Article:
It took two weeks for Seamans to reply to Houbolt's extraordinary letter. Seamans agreed that "it would be extremely harmful to our organization and to the country if our qualified staff were unduly limited by restrictive guidelines." He assured Houbolt that in the future NASA would be paying more attention to LOR than it had until then.101

Seamans also informed him that he had passed on his long letter with its attachments to D. Brainerd Holmes, who had just replaced Abe Silverstein as head of the Office of Manned Space Flight (recently renamed Space Flight Programs). Unlike Seamans, who apparently was not bothered by the letter being sent outside formal organizational channels, Holmes "didn't like it at all" and said so when he in turn passed the letter to George Low, his director of spacecraft and flight missions. Low was more forgiving. Although he conceded that it might have been better for Houbolt to have followed standard procedures, he found the basic message "relatively sound." He, too, felt that "the bug approach" may yet prove to be "the best way of getting to the moon" and that NASA needed to give it as much attention as any other alternative. At the end of the memo to Holmes in which he passed on these feelings, Low recommended that Houbolt be invited to Washington to present in detail Langley's plan for a manned lunar landing via LOR. Low also suggested that Houbolt be a member of Holmes's staff.102

That never happened, but another person who did join Holmes's staff at this point, Dr. Joseph F. Shea, eventually played a major role in supporting Houbolt's ideas and making the future decision in favor of LOR. A 35-year-old Ph.D. in electrical engineering, Shea arrived at NASA during the first week of January 1962 and became Holmes's deputy director for spaceflight systems. From 1956 to 1959, this energetic engineer from the Bronx had served as the systems engineer at Bell Laboratories for a radio guidance project involving the Titan I rocket. In 1959 he moved to General Motors, where he ran the advanced development operation for its A.C. Sparkplug Division. His major achievement in this job was winning a contract for developing an inertial guidance system for the Titan II.103

At NASA, Joe Shea found himself thrust into helping sort out the best means of accomplishing the lunar landing mission. During one of the first days in his office, Brainerd Holmes came to see him, with his copy of Houbolt's letter in hand. Shea perused the long letter and followed Holmes to Seamans's office. Seamans asked him whether he thought there was anything to Houbolt's message. After an unsure response, Seamans advised the young systems engineer that NASA really did not know how it was going to the Moon. Shea answered tactfully, "I was beginning to get the same suspicion.104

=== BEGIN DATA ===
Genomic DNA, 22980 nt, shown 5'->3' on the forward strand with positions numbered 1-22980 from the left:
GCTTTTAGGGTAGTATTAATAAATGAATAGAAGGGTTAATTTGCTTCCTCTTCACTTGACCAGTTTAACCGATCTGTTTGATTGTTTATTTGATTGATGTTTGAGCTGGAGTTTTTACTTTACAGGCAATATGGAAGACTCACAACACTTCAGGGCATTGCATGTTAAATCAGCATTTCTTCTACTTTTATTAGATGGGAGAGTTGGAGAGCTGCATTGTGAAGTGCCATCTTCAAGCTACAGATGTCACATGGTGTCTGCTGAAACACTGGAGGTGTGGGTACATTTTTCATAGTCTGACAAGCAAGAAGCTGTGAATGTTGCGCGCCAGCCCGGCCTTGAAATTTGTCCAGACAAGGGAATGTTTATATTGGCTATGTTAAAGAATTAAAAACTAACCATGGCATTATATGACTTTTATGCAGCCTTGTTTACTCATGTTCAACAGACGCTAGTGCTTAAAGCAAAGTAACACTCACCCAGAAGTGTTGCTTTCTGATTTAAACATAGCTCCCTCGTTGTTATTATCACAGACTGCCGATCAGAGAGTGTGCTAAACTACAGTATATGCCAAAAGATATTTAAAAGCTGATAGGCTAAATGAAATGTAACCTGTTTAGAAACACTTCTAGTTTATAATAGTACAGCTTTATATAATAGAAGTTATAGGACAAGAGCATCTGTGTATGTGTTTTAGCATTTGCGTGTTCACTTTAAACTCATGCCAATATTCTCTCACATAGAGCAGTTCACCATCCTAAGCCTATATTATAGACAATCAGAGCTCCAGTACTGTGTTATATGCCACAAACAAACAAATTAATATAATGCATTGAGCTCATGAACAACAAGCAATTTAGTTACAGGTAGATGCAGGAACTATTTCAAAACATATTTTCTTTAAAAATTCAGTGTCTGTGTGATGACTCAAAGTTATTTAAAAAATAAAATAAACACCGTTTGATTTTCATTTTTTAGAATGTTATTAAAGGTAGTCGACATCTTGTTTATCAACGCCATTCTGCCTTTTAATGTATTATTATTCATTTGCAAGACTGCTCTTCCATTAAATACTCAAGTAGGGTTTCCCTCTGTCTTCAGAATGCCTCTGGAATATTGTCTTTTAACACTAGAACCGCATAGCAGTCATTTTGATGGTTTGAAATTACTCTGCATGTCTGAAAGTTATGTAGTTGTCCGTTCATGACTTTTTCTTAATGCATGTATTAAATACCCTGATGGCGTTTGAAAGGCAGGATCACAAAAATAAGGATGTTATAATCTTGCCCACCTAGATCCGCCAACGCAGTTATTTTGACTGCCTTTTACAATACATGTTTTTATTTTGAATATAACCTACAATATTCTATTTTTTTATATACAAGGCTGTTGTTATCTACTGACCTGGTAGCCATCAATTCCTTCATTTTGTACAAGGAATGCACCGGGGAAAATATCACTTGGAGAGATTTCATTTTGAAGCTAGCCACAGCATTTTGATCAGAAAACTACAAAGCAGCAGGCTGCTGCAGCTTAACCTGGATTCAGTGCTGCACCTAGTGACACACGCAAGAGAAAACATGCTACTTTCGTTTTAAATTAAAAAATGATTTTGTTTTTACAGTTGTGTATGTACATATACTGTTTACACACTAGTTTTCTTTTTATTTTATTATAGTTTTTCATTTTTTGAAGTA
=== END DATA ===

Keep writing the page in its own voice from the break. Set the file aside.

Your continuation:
"Shea didn't know much about what was going on," Houbolt remembers, but quickly he became informed within days of the meeting with Seamans and Holmes about the Houbolt letter, Shea was at Langley for a private conversation with Houbolt and for a general briefing attended by Langley management and the leadership of the STG. Going into the meeting, if Shea had a preference for any one lunar mission mode, it was a weak one for Earth-orbit rendezvous. But, especially after reading Houbolt's letter to Seamans and knowing that Seamans was sympathetic to it, Shea was not against the other options. Shea was an open-minded man who "prided himself on going wherever the data took him."105

And the data led him toward LOR. When Houbolt finished his much-practiced pitch, the receptive Shea admitted that the analysis looked "pretty good." He then turned to Gilruth, Faget, and other members of the STG and asked them politely whether they, too, had been thinking along the lines of LOR. Having heard about the general skepticism toward Houbolt's ideas, Shea expected a negative reaction, but he did not get it. Instead, the STG leaders responded in a mildly positive way that signified to Shea, as the discussion continued, that "actually, they had been doing some more thinking about lunar-orbit rendezvous and, as a matter of fact, they were beginning to think it was a good idea."106

Shea returned to Washington convinced that LOR was a viable option for Apollo and that the next step for NASA was to award a contract for an even more detailed study of its potential. On 1 March 1962, eight days after astronaut John Glenn's historic three-orbit flight in Mercury spacecraft Friendship 7, NASA awarded Tom Dolan's Chance-Vought Corporation, the firm that had been one of the original proponents of the LOR concept, the contract to study spacecraft rendezvous.107 At Langley on 29 March, a group of researchers led by Houbolt briefed a Chance-Vought team on the center's LOR research and mission plan.108 On 2 and 3 April, Shea presented LOR as a possible mission mode for Apollo in a headquarters meeting that was attended by representatives of all the NASA centers.109

The final decision to select LOR for Apollo was in the making.